You may make your gift for a deferred annuity in a single transfer, in a series of transfers, or in periodic transfers during especially high income years. The income will be paid to you quarterly, commencing on a future date you specify, on or after your sixtieth birthday. The benefits of the deferred annuity are the same as for the immediate charitable gift annuity; however, deferring the income usually results in a greater deduction and even larger annuity payments.


A will is a statement about what matters most in your life. By making a will, you can ensure that your intentions are clearly expressed, and that they will be followed by those administering your estate.

After providing for family, friends, and others, many alumni and friends include a meaningful gift. For many, this is their first gift, but for others it is an opportunity to continue their lifetime support. These gifts take several forms: specific bequests of property, bequests of a stated dollar amount, and bequests of a percentage of the estate. A gift can even be residual—taking effect only after all other provisions of your will have been satisfied. Or a gift can be contingent—taking effect only if the other provisions can't be satisfied.

Charitable bequests are an excellent way to provide for the Great Southwest Council without parting with assets during your lifetime. You receive the benefit of an estate tax deduction for the amount of your gift, and can specify your preferences regarding the use of the gift within the council.

It is very important that the bequest be correctly stated in your will. We will be happy to provide you and your legal adviser with suggested terminology to ensure that your wishes are fulfilled. It is also important to share your plans with the Great Southwest Council, especially if you designate how Scouting is to use your bequest when it is received. The information can remain confidential and you will have the assurance that your gift and its designated use are appropriate and understood by the Great Southwest Council.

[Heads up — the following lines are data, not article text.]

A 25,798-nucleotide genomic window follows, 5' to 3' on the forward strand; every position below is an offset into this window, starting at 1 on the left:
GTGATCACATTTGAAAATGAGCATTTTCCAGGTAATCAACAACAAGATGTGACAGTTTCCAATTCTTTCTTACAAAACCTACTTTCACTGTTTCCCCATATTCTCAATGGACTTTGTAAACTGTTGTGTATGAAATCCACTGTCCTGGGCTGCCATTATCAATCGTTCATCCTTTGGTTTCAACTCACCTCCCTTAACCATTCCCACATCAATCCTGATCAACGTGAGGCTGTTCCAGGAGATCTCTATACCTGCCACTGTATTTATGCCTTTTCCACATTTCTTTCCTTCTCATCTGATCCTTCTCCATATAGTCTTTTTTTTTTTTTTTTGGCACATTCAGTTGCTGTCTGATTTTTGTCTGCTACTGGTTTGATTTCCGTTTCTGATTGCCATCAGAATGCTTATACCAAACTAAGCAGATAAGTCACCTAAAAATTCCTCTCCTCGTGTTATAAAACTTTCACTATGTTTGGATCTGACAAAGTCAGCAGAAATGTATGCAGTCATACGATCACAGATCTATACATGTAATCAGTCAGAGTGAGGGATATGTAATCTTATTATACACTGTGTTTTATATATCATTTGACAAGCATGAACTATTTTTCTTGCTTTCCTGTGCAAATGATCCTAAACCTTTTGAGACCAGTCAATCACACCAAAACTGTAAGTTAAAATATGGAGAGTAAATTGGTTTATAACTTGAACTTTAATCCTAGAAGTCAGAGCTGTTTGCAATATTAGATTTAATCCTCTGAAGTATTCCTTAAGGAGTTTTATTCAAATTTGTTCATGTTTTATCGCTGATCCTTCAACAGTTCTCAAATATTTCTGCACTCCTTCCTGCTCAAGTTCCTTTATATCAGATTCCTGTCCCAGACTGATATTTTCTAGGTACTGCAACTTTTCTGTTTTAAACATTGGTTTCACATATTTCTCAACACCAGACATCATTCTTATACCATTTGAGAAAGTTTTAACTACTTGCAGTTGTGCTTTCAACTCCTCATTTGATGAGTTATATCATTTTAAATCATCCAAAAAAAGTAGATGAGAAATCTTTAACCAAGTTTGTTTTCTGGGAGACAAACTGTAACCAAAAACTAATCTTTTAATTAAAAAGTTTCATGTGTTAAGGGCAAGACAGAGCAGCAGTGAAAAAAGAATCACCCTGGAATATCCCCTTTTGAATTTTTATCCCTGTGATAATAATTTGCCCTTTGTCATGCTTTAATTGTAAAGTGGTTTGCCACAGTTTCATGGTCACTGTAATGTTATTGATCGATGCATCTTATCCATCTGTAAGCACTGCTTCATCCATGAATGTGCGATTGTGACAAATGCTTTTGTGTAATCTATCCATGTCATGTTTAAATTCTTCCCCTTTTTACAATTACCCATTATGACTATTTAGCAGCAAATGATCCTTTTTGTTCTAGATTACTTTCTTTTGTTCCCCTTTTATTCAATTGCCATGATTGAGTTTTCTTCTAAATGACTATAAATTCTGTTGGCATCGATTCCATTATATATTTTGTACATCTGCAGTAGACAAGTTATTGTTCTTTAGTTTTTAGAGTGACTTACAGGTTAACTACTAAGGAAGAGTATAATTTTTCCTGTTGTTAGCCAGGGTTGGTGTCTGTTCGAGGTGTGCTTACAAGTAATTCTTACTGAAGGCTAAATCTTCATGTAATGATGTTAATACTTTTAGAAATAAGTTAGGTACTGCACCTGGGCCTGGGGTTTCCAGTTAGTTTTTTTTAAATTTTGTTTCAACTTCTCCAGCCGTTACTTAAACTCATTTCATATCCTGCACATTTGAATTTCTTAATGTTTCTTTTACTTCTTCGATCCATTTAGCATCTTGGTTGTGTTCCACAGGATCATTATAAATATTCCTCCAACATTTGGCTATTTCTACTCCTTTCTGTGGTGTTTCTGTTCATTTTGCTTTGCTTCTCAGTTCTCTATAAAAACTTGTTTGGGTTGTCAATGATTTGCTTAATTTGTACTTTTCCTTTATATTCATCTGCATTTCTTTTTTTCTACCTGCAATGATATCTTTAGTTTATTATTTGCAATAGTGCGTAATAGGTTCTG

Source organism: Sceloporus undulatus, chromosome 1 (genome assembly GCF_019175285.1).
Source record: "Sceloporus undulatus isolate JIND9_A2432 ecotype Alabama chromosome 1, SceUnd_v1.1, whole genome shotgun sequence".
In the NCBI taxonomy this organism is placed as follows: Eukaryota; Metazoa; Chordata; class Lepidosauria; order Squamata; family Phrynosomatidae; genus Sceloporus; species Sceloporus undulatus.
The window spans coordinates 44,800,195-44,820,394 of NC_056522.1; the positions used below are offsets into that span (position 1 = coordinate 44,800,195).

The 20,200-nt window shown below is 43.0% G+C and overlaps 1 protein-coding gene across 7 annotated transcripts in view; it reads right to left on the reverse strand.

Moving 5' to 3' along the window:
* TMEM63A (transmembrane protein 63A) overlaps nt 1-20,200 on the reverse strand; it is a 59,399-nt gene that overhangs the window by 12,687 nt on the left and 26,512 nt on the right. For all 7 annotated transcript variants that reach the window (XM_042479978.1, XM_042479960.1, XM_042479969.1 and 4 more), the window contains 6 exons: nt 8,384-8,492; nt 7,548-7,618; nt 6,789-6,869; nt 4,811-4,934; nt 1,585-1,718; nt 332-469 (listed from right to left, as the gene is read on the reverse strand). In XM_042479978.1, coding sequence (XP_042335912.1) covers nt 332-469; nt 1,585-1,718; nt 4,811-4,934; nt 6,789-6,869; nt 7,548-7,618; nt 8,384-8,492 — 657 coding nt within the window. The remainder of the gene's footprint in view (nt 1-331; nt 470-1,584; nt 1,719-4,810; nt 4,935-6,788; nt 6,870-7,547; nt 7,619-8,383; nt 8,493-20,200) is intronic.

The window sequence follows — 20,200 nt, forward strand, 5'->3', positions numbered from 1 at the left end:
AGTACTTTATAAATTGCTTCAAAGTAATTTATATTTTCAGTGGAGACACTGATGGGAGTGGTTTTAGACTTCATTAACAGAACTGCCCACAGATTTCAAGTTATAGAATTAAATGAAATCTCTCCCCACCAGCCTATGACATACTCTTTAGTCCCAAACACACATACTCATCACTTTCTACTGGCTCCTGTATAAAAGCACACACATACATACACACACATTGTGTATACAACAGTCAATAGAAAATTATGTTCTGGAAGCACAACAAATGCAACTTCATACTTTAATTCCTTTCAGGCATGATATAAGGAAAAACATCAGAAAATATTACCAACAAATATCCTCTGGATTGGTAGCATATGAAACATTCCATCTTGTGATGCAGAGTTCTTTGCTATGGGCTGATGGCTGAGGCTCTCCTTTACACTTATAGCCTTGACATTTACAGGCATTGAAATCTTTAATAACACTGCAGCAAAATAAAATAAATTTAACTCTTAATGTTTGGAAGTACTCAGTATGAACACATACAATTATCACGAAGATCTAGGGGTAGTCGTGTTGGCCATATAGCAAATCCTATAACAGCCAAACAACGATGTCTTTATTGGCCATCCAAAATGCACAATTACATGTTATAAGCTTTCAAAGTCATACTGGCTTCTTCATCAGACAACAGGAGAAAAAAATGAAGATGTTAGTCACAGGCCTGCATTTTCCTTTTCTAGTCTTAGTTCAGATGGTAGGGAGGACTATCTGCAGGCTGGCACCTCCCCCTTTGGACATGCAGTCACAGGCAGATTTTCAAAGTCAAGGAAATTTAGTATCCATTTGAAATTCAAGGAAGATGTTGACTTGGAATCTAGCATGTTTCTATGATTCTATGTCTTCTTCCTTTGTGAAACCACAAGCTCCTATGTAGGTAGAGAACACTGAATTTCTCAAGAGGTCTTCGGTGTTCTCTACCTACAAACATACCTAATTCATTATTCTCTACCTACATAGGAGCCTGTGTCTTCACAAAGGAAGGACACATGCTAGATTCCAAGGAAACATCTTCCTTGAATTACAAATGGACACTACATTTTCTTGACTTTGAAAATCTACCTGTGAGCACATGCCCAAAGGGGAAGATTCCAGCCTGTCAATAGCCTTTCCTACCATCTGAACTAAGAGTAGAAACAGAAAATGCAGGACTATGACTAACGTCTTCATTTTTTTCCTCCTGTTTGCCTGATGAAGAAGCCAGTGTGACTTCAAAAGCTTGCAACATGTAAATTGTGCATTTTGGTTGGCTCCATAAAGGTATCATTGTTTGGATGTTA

Also, if you share your plans, the Council will have the opportunity to acknowledge your thoughtfulness and generosity through The Heritage Society. To join, please visit The Heritage Society commitment form (Adobe Acrobat Document).

Estate Note

Some people plan on making a gift to the Great Southwest Council through their estate, but want to make an irrevocable commitment. Thus, they choose the estate note to assure their bequest.

An estate note formalizes your intent to make a gift to the Council. It offers the security of knowing that your ultimate plans for the Great Southwest Council will become reality, for example, if you are unable to complete your pledge commitment during your lifetime.

The estate note is a simple, written agreement with the Great Southwest Council that specifies the amount of your intended gift and states how it is to be used by the Council. It is not a substitute for a will. It is a supplement to your will and the estate note should be referenced in your will for clarity of your intentions. Because it is an irrevocable, legally binding agreement, benefactors who sign estate notes receive lifetime recognition for their gift as they would with any irrevocable, lifetime commitment.

An estate note is especially useful if you desire to make a gift commitment over a period of years toward an endowment, a building project, or another specific program. For example, if you would like to establish a campership and plan to build the fund through gifts spread over several years, the formal expression of your intent in an estate note assures you that any outstanding portion of your commitment will be fulfilled through your estate.